Location Is No Limitation for MITRE's STEM Summer InternshipsJanuary 2017
Did you know that MITRE hosted 75 interns at 20 of our sites across the country? This is in addition to the more than 350 interns at MITRE's corporate headquarters in McLean, Virginia, and in Bedford, Massachusetts. All of our internships focus on providing students valuable work experience and further expanding interest and learning in the science, technology, engineering, and math (STEM) fields.
Similar to full-time site employees, interns working at MITRE sites were frequently co-located with sponsors. As a result, many of the interns had the opportunity to work closely with our sponsors and often saw the direct and immediate impact of their work. This proximity also provides the interns with a close look at the day-to-day interactions and the trusted adviser role MITRE has with our sponsors.
Projects Impact Local Sponsors
As is the case with interns at MITRE's main campus, interns working at our sites had a wide variety of academic backgrounds both at an undergraduate and a graduate level. And they supported MITRE's work in areas such as cybersecurity, healthcare, networking and communications, systems engineering, information technology, big data, and technological and capabilities research.
"Two of our interns last summer worked on Air Force Academy projects," says Kelly Gerschefske in Colorado Springs. "One researched ways to enhance the cadet system and another focused on healthcare and data performance. On occasion we've also had interns—who already have the appropriate DoD clearance—working on classified projects."
Justin Brunelle reported that one intern at MITRE's Hampton Roads, Virginia, site worked on programming Internet of Things (IoT) sensors for mock battle labs. Another intern at the site designed an experiment to measure data growth rates in a cloud-based data ingest framework.
MITRE's Rome, New York, site had three interns supporting multiple cybersecurity and Air Force projects. For example, one intern researched ways to automatically create and export data from a data repository to roadmaps. Another investigated the data and available tools used by cyber networks for situational awareness and built a widget to display this cyber data.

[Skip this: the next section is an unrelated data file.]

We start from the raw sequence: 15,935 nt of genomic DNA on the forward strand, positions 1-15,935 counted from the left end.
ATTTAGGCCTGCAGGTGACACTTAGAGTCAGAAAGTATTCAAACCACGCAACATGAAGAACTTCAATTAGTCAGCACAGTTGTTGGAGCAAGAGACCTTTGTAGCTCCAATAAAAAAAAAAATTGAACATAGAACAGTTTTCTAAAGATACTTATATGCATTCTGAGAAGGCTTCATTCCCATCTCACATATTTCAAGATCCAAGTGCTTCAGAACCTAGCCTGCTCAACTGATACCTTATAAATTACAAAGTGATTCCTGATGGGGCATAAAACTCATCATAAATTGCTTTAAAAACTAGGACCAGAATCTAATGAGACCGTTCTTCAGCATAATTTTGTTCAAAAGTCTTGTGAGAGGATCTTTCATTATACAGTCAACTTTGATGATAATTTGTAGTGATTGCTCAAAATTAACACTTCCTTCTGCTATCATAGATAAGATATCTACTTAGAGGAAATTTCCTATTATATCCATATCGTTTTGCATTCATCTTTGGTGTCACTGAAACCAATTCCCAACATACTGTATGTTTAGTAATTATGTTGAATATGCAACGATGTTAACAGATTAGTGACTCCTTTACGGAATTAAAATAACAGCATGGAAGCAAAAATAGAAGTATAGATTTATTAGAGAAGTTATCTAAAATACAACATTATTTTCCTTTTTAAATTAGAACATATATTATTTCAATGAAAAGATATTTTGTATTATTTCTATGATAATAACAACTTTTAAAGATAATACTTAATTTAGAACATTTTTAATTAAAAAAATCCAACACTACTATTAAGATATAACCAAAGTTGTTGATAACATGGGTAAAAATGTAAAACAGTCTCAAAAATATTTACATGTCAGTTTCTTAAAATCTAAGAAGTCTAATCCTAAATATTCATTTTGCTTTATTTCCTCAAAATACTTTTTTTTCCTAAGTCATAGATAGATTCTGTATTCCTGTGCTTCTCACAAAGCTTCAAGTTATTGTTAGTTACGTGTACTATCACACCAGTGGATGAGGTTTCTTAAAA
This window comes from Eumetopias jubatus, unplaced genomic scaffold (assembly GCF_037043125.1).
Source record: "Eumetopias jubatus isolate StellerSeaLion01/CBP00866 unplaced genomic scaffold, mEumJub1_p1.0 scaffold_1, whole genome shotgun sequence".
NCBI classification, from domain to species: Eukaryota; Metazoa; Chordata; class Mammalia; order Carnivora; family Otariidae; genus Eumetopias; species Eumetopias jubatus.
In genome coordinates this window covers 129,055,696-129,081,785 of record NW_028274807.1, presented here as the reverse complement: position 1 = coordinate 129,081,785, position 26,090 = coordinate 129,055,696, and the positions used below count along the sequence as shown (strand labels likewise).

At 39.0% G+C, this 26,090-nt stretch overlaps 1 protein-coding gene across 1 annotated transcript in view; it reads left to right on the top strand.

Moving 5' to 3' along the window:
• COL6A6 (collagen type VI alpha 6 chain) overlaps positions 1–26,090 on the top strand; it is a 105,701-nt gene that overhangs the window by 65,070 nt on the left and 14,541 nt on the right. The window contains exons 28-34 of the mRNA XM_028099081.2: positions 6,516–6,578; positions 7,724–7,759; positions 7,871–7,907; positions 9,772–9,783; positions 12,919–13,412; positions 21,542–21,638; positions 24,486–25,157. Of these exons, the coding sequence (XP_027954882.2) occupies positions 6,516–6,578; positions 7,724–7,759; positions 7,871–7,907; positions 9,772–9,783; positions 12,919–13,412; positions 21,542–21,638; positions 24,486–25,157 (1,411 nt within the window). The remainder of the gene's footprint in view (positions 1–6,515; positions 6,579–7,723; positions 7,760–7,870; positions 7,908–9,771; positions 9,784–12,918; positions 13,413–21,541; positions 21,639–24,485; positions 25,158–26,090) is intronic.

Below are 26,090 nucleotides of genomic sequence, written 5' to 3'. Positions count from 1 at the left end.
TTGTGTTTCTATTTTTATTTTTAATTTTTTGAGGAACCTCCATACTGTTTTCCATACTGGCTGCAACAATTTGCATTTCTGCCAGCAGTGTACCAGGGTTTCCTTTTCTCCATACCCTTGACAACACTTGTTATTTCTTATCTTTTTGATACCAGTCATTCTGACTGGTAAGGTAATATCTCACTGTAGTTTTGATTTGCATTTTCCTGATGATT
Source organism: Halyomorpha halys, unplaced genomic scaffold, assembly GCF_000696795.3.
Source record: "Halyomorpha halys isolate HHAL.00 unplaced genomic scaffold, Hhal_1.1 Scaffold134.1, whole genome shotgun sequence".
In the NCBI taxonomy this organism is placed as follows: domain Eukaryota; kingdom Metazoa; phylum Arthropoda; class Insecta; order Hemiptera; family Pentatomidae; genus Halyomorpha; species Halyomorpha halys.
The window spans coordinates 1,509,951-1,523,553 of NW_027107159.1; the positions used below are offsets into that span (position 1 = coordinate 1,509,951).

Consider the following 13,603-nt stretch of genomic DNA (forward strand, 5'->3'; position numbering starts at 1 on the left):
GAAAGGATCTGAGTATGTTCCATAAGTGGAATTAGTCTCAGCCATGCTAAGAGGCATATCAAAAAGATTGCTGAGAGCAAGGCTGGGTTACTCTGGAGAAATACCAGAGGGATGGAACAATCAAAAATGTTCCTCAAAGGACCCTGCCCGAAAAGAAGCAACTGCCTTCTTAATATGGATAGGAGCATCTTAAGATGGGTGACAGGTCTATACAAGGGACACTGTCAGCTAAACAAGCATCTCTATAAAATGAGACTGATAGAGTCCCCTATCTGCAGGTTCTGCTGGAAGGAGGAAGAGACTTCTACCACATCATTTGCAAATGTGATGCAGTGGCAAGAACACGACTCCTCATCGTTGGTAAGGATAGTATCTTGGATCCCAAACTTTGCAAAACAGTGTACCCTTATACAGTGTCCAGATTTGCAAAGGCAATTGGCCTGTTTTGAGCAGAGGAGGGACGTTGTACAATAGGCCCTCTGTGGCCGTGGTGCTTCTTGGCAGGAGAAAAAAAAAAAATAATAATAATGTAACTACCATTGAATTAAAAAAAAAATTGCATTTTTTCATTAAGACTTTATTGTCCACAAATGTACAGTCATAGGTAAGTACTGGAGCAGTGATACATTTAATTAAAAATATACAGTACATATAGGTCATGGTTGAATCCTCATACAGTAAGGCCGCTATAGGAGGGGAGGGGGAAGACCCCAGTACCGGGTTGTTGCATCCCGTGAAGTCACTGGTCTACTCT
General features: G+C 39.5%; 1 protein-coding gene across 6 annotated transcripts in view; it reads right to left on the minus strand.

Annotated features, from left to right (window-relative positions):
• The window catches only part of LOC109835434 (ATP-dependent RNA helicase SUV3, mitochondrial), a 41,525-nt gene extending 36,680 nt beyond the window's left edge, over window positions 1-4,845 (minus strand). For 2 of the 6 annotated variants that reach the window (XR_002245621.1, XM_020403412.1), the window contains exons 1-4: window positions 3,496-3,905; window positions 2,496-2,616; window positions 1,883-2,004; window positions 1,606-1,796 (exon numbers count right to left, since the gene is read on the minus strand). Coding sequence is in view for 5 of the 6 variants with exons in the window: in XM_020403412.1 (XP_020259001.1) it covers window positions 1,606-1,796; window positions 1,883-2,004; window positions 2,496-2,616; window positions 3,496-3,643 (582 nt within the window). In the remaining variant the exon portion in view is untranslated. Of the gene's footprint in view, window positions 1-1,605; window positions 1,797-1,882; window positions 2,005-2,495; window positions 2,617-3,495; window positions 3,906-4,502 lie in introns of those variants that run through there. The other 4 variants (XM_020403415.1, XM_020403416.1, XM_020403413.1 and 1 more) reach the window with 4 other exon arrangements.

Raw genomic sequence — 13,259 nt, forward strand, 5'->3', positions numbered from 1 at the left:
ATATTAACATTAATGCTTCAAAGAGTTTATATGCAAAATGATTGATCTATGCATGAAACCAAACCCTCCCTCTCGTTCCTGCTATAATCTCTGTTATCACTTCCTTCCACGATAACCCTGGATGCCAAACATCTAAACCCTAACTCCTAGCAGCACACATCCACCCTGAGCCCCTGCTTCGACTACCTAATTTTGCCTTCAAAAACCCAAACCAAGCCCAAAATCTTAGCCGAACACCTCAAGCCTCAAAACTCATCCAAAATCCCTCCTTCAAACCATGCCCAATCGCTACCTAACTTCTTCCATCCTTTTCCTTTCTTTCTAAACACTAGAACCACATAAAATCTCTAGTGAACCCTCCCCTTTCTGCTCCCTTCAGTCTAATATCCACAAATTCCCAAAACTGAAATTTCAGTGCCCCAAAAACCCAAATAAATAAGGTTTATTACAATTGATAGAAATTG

In Huntsville, Alabama, all the interns' work supported MITRE's Missile Defense Agency work program. "Our interns took on a number of projects," says Department Head Kim Shepard. "They developed a tool to determine optimal locations for new missile interceptor terminal stations. They also took on developing a toolbox to facilitate missile planning and designed a cyber threat test to help identify potential weaknesses in missile communication subsystems."
At the Shaw Air Force Base site in South Carolina, a former co-op student came back to MITRE for the summer and continued her work on a GPS jamming tool she developed the previous fall. At the request of the sponsor, she and another intern continued the work and integrated it into the Joint Mission Planning System.
In Chantilly, Virginia, two interns supported the Persistent Entity Processing prototype. The prototype attempts to continuously find specific programming entities (that live on in a system's memory even after shutdown) using multiple algorithms and to evaluate hypotheses about topics of interest. The interns wrote code in Python, MongoDB, Apache Kafka, Spark, and Django to build out a new version of the prototype.
"We had five interns working on a variety of initiatives in healthcare policy and analysis," says Nicole Sweeney from the Baltimore site. For example, in one project they provided a showcase of an enterprise-level systems model that could provide structured requirements to the technical enterprise especially around modularity and reuse for Medicaid. They also modeled the effects of alternate payment models for providers and conducted policy research into tools and resources available to Medicare and Medicaid beneficiaries.
At MITRE's Los Angeles site, where much of the work supports the Space and Missile Systems Center, three interns conducted a software tool analysis where they evaluated utility and compare/contrast tools. They also supported research in the next-generation GPS and contributed to the three main modules of a software Space Vehicle Payload Simulation.
While these were only a few examples of internships at MITRE sites, one thing remains the same: MITRE's commitment to providing STEM learning opportunities to today's students, regardless of where they are located.
—by Kay M. Upham